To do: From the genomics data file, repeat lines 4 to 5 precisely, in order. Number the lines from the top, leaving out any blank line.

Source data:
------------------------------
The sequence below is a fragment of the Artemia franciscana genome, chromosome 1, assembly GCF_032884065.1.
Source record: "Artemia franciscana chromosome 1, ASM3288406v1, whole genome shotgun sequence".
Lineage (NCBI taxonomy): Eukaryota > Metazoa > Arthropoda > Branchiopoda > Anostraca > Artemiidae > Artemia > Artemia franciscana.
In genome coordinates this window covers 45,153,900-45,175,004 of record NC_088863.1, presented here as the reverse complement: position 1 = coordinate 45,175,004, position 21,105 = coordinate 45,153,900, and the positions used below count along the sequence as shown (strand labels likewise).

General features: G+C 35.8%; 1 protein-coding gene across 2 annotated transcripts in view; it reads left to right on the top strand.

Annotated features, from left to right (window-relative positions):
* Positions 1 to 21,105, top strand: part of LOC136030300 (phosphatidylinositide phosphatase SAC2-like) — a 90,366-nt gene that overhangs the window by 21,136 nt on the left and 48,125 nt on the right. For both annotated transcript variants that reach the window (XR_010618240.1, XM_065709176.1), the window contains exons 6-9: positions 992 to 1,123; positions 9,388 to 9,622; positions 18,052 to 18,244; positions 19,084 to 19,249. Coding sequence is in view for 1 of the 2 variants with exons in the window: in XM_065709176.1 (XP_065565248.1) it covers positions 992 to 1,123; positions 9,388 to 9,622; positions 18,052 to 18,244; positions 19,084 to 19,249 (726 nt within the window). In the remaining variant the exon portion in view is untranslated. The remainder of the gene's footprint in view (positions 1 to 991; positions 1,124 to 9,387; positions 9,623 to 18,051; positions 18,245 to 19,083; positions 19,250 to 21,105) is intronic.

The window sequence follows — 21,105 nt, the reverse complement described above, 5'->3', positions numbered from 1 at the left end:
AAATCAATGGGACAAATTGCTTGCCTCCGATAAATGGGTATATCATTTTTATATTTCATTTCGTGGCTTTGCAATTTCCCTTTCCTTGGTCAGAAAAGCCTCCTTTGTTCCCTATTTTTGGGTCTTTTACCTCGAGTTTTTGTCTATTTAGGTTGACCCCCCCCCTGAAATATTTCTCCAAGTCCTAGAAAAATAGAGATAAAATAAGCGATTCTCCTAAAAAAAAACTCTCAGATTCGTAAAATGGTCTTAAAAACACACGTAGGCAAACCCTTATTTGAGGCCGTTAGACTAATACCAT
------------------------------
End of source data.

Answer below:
In genome coordinates this window covers 45,153,900-45,175,004 of record NC_088863.1, presented here as the reverse complement: position 1 = coordinate 45,175,004, position 21,105 = coordinate 45,153,900, and the positions used below count along the sequence as shown (strand labels likewise).

General features: G+C 35.8%; 1 protein-coding gene across 2 annotated transcripts in view; it reads left to right on the top strand.